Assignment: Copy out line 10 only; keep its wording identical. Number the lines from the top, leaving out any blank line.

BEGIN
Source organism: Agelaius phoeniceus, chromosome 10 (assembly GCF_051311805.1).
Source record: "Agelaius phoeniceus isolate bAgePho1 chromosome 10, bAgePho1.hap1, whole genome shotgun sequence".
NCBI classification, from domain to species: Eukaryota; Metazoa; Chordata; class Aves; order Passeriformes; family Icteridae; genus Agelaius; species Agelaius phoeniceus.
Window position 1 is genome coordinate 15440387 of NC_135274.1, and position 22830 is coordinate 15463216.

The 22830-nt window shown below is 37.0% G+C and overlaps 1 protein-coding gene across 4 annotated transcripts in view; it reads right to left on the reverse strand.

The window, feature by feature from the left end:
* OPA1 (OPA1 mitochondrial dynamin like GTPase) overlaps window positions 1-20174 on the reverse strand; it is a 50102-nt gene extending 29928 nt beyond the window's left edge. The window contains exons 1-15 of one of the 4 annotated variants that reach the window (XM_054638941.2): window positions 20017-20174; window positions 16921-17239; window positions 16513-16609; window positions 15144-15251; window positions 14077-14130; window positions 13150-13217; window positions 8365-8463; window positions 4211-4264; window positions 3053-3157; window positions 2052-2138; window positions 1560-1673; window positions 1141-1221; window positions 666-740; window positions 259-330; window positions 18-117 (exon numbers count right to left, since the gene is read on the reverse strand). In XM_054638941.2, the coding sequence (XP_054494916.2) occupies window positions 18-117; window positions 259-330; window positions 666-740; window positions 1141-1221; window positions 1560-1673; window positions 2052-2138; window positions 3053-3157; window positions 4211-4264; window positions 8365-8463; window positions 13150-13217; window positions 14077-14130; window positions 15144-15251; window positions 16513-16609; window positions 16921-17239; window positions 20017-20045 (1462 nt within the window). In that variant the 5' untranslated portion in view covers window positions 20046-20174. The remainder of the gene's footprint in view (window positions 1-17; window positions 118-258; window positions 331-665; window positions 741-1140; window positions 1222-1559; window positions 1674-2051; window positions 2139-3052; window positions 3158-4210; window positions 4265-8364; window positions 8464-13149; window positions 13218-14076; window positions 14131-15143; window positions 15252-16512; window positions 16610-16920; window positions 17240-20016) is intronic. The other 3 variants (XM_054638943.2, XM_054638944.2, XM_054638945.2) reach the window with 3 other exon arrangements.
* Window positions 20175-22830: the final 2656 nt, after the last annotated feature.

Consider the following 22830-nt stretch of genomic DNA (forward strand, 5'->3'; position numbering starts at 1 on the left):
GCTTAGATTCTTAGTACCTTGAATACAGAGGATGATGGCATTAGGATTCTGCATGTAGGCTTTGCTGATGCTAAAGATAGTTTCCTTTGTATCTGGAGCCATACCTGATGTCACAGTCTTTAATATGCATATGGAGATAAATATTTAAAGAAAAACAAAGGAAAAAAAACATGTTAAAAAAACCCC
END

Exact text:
GCTTAGATTCTTAGTACCTTGAATACAGAGGATGATGGCATTAGGATTCTGCATGTAGGCTTTGCTGATGCTAAAGATAGTTTCCTTTGTATCTGGAGCCATACCTGATGTCACAGTCTTTAATATGCATATGGAGATAAATATTTAAAGAAAAACAAAGGAAAAAAAACATGTTAAAAAAACCCC